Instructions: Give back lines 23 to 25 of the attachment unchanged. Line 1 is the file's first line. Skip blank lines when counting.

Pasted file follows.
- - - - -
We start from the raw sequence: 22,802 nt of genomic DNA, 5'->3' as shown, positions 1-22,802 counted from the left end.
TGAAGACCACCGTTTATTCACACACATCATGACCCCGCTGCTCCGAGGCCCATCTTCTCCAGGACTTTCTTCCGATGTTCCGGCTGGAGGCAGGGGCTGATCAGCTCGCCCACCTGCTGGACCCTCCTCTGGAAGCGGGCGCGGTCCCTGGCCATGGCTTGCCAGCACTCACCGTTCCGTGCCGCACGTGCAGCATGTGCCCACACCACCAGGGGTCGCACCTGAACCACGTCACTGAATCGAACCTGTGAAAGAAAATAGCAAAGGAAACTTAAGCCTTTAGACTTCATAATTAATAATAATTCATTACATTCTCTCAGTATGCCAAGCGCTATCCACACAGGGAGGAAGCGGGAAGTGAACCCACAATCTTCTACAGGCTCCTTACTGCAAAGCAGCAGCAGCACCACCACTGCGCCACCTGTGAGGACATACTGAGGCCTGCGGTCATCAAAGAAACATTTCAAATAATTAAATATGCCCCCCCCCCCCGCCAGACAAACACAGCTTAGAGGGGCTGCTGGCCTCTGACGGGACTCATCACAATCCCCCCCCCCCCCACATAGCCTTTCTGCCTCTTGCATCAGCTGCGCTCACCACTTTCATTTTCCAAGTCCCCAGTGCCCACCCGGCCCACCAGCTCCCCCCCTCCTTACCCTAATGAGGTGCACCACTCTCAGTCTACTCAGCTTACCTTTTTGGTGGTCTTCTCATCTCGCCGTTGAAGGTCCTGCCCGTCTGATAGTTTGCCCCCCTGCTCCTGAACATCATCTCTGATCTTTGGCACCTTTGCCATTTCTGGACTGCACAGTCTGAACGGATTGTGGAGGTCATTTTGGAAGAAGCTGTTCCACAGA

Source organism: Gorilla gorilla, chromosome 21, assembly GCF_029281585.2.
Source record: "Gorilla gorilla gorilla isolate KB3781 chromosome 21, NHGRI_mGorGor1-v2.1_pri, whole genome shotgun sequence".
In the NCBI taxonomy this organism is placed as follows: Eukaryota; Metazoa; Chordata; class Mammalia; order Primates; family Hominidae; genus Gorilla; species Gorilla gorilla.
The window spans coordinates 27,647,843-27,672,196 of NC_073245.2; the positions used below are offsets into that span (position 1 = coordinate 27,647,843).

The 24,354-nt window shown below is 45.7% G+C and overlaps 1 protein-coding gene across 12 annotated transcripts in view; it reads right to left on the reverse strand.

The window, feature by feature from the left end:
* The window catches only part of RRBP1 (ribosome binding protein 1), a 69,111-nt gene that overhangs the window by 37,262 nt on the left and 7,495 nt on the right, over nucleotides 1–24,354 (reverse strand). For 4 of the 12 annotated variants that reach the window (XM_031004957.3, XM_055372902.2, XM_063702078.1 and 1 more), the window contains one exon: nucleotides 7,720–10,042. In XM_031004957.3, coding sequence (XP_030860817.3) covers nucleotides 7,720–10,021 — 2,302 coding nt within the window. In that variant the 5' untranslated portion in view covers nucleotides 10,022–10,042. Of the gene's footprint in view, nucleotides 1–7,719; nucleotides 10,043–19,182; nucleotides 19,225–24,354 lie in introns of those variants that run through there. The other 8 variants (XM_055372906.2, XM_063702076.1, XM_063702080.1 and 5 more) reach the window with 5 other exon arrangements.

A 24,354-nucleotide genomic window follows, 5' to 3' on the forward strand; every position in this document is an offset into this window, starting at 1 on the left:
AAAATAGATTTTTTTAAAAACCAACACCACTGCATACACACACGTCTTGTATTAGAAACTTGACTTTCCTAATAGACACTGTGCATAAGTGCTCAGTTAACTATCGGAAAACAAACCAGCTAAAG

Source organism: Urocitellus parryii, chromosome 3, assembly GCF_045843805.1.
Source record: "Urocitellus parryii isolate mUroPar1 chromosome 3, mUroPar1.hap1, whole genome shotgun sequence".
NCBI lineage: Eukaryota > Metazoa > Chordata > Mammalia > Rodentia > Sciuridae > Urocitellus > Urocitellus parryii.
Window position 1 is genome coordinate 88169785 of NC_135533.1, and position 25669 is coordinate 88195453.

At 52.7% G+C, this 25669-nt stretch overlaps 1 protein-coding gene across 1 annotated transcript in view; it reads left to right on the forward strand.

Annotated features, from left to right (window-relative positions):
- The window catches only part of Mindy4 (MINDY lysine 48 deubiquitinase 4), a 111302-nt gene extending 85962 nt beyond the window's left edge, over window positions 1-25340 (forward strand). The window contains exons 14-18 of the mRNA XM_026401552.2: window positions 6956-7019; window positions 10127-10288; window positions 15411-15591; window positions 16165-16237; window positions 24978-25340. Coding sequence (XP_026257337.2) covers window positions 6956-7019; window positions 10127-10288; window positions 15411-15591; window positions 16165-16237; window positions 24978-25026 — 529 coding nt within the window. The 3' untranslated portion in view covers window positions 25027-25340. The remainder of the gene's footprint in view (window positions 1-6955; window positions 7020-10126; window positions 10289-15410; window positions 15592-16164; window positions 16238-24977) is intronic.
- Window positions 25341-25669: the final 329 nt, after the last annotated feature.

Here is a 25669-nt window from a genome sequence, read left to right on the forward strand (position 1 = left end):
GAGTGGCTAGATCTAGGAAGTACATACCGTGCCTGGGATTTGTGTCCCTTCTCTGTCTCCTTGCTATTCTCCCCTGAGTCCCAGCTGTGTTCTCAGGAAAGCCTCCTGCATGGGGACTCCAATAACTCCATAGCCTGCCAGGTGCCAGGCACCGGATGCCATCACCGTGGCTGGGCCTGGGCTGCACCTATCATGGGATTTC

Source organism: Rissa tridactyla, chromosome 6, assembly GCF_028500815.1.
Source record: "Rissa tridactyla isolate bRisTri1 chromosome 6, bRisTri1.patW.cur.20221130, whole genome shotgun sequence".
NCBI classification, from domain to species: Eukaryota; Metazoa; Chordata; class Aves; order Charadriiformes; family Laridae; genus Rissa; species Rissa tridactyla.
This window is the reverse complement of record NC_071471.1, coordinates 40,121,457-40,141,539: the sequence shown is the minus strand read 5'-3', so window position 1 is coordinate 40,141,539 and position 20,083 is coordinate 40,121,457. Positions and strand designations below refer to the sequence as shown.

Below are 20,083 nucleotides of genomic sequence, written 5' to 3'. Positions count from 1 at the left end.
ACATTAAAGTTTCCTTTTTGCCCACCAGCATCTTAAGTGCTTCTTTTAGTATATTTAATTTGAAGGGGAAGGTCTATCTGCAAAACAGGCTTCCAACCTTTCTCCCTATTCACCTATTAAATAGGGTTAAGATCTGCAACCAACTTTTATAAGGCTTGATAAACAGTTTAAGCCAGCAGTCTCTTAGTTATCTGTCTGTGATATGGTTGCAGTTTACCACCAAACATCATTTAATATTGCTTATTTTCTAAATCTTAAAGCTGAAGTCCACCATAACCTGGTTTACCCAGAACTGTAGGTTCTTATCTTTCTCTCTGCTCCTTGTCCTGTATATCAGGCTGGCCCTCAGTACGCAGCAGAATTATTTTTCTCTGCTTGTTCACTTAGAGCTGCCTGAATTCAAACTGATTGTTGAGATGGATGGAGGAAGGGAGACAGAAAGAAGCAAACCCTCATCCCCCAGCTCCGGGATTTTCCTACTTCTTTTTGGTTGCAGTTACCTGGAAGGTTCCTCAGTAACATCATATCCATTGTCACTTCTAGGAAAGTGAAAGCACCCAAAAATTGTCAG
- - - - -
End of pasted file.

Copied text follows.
Source record: "Rissa tridactyla isolate bRisTri1 chromosome 6, bRisTri1.patW.cur.20221130, whole genome shotgun sequence".
NCBI classification, from domain to species: Eukaryota; Metazoa; Chordata; class Aves; order Charadriiformes; family Laridae; genus Rissa; species Rissa tridactyla.
This window is the reverse complement of record NC_071471.1, coordinates 40,121,457-40,141,539: the sequence shown is the minus strand read 5'-3', so window position 1 is coordinate 40,141,539 and position 20,083 is coordinate 40,121,457. Positions and strand designations below refer to the sequence as shown.